What do you mean by PO? I agree about the possibility of a mechanical failure, just one more thing to go wrong. Does it have any purpose in winterizing or is it just to be able to run the boat out of the water?


Quote:
Originally Posted by FrankSchwab View Post
You can use the fake-a-lake concept, where you attach the garden hose to what's essentially a toilet plunger, and attach it to the bottom of the boat (what JimN is referring to above). Simple, not quite idiot proof (it can dislodge from the water intake when you're not watching), and reasonably popular.
To be honest I haven't checked but like "SP Maristar" said I think I've read it's under one of the bunks so the fake-a-lake won't work.

Quote:
Originally Posted by FrankSchwab View Post

Others have removed the hose going into the raw water pump, and attached a new hose dropped into a 5-gallon bucket of water, normally kept full with the garden hose. At any engine speed above idle, you'll note that the garden hose does not keep up with the water sucked in by the raw water pump. The 5 gallon bucket assures that you can rev the engine (at least for a bit) without running it short of water.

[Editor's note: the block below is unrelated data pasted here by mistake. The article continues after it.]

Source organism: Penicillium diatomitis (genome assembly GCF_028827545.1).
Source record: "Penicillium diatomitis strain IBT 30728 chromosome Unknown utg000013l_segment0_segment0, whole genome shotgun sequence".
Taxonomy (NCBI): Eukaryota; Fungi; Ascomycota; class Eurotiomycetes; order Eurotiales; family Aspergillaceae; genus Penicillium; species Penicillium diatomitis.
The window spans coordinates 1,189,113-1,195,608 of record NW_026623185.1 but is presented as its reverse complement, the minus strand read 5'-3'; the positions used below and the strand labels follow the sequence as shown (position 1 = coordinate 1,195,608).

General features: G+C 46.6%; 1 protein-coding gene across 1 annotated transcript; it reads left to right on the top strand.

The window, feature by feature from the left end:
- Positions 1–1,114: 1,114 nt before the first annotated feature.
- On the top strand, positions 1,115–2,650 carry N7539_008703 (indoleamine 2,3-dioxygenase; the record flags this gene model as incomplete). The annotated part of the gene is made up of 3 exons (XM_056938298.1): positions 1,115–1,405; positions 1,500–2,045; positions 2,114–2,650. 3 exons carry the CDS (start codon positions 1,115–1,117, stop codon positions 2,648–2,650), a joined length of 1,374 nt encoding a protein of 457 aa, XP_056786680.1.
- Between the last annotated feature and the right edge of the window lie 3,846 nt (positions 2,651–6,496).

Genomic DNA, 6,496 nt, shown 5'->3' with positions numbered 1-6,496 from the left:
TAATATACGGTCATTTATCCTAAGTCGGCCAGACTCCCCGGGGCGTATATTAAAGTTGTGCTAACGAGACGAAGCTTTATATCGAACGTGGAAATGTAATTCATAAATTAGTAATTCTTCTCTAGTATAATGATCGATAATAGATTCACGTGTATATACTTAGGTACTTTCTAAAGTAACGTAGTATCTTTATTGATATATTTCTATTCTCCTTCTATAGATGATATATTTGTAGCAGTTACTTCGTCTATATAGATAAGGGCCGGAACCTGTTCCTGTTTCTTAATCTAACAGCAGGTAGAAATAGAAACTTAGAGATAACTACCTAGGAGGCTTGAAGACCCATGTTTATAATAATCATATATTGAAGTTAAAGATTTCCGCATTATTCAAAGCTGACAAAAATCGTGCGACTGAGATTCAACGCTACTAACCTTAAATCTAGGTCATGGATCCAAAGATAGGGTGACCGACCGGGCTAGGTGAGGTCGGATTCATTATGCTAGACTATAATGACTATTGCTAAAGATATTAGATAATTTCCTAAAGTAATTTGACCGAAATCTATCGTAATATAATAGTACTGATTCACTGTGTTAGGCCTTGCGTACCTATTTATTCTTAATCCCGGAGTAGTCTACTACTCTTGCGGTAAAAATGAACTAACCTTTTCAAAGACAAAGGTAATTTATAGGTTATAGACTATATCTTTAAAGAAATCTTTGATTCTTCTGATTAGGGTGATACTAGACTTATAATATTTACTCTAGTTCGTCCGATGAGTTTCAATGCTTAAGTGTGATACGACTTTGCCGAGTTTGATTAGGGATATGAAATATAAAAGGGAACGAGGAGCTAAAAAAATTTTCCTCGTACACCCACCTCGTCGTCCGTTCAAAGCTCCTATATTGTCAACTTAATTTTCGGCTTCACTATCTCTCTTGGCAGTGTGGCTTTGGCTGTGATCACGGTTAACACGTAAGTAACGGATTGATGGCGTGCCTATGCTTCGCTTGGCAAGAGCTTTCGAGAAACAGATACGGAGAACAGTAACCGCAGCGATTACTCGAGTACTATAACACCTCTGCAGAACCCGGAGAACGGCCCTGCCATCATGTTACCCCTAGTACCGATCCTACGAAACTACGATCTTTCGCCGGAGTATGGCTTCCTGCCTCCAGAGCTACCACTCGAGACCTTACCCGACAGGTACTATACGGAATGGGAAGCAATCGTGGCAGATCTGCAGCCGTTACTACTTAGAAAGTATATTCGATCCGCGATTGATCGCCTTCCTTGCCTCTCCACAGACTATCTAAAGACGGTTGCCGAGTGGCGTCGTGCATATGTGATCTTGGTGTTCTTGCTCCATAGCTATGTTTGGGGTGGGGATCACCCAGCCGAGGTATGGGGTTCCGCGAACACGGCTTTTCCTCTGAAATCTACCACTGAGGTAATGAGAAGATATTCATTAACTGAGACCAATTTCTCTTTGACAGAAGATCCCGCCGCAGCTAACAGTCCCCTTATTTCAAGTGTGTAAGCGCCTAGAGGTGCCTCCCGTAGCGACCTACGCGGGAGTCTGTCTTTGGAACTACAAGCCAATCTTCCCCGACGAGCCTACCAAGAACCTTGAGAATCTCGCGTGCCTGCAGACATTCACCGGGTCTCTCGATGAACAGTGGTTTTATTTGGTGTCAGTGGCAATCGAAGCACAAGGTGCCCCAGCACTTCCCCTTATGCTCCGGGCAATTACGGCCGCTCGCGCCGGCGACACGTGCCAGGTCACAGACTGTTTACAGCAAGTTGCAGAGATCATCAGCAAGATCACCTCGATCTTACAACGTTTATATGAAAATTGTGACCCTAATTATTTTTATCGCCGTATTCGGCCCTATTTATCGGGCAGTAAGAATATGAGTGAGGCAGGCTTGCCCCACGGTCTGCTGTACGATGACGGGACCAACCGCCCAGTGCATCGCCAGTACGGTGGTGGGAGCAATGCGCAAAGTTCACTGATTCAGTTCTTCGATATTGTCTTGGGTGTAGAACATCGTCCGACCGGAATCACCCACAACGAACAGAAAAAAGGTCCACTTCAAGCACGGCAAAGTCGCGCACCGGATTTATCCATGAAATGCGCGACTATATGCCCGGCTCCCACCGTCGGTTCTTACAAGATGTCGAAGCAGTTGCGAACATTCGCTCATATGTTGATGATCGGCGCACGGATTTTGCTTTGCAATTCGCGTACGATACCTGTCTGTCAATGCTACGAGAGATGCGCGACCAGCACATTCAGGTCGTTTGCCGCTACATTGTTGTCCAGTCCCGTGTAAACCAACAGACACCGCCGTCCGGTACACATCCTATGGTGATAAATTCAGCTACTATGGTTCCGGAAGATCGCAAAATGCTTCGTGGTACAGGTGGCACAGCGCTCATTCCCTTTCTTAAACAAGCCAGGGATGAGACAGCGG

That's interesting that the engine could be starved for cold water if feeding just by a garden hose. I might want to do this the first couple of times I start it after reinstalling the engine, just in case I need to run it for any length of time.

Quote:
Originally Posted by FrankSchwab View Post

If you want to reduce the mess, you can put a plastic kiddie pool under the exhausts to catch the water coming out of the engine, run the intake hose and garden hose into the kiddie pool also, and have a reasonably closed-loop cooling setup. I don't guarantee what happens when the water eventually heats up to 180 degrees, however. Having 20 or 30 gallons of boiling water sloshing through the garage might be a bit of a safety hazard if the pool collapses.
That just sounds like trouble, anyways I have too much stuff in the garage to fit the boat!!

Is there any possibility of the transmission overheating with it in neutral since there's no cold water going to it.

Thanks for the information I appreciate it.
Steve
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  #20  
Old 05-20-2013, 09:34 PM
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Here's mine. Attachment 95309
Thanks for the pic, simple but serves the purpose. Do you disconnect the water inlet right after the trans cooler or where do you install it?

Steve